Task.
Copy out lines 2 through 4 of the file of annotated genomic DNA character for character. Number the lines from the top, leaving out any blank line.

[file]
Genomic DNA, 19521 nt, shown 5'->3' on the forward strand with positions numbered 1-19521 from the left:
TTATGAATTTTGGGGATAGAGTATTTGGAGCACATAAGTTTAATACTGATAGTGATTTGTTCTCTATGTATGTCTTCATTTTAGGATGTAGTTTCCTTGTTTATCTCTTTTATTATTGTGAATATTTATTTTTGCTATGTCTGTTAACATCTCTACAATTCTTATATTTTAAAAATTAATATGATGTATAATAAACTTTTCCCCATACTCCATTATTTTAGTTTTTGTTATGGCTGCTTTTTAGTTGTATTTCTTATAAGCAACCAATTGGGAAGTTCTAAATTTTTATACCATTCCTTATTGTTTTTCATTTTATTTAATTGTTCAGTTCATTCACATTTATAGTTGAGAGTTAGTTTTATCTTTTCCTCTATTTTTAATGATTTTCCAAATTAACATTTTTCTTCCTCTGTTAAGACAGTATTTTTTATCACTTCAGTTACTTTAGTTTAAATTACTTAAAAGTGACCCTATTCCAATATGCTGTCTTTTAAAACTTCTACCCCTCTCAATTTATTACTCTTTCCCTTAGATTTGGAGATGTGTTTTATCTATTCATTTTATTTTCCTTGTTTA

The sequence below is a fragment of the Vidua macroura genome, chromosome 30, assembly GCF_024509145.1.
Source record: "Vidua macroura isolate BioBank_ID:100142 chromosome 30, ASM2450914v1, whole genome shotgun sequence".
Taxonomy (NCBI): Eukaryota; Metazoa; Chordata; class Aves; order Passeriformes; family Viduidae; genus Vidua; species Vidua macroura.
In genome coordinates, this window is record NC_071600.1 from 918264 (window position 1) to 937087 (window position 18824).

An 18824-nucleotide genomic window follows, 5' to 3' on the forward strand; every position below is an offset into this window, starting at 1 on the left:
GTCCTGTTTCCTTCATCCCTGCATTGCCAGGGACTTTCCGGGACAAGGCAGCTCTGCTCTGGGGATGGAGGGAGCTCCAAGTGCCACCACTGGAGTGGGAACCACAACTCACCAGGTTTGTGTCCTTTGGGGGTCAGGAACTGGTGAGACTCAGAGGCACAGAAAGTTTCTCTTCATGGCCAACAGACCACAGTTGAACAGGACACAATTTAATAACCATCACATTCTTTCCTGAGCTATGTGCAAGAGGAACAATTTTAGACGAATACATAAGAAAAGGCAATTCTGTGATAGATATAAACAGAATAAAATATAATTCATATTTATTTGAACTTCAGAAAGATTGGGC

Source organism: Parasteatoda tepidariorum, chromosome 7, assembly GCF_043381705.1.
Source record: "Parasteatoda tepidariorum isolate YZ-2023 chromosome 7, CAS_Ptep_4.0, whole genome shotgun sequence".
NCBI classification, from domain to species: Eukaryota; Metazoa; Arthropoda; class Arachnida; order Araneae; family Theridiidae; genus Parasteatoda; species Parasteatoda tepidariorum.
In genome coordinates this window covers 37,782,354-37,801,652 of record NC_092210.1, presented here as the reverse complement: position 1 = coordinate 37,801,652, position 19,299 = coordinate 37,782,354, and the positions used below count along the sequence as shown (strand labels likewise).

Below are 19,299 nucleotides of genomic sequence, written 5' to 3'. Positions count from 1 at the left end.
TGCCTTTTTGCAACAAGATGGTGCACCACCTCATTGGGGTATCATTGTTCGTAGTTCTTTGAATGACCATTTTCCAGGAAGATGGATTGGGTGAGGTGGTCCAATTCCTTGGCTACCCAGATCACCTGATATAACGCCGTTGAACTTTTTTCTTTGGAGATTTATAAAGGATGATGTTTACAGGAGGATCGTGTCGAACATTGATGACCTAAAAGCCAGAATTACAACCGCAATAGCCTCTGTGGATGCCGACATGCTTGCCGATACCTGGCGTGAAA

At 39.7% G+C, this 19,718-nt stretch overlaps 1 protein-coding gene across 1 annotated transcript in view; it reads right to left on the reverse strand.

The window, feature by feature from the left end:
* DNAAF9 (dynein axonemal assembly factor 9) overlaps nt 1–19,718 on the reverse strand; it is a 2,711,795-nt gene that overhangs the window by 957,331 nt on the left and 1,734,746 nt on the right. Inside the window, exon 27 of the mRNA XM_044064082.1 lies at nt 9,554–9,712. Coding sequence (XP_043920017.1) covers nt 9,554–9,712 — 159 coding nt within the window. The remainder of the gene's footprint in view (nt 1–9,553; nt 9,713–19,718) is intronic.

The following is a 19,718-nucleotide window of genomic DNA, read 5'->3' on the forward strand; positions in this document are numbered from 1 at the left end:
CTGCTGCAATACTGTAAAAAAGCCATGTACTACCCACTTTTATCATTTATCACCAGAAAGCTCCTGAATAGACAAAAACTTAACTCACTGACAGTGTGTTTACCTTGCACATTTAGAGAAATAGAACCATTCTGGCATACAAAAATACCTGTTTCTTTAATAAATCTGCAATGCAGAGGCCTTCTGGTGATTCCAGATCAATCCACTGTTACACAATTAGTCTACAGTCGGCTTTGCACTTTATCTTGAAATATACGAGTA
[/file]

TTATGAATTTTGGGGATAGAGTATTTGGAGCACATAAGTTTAATACTGATAGTGATTTGTTCTCTATGTATGTCTTCATTTTAGGATGTAGTTTCCTTGTTTATCTCTTTTATTATTGTGAATATTTATTTTTGCTATGTCTGTTAACATCTCTACAATTCTTATATTTTAAAAATTAATATGATGTATAATAAACTTTTCCCCATACTCCATTATTTTAGTTTTTGTTATGGCTGCTTTTTAGTTGTATTTCTTATAAGCAACCAATTGGGAAGTTCTAAATTTTTATACCATTCCTTATTGTTTTTCATTTTATTTAATTGTTCAGTTCATTCACATTTATAGTTGAGAGTTAGTTTTATCTTTTCCTCTATTTTTAATGATTTTCCAAATTAACATTTTTCTTCCTCTGTTAAGACAGTATTTTTTATCACTTCAGTTACTTTAGTTTAAATTACTTAAAAGTGACCCTATTCCAATATGCTGTCTTTTAAAACTTCTACCCCTCTCAATTTATTACTCTTTCCCTTAGATTTGGAGATGTGTTTTATCTATTCATTTTATTTTCCTTGTTTA

The sequence below is a fragment of the Vidua macroura genome, chromosome 30, assembly GCF_024509145.1.
Source record: "Vidua macroura isolate BioBank_ID:100142 chromosome 30, ASM2450914v1, whole genome shotgun sequence".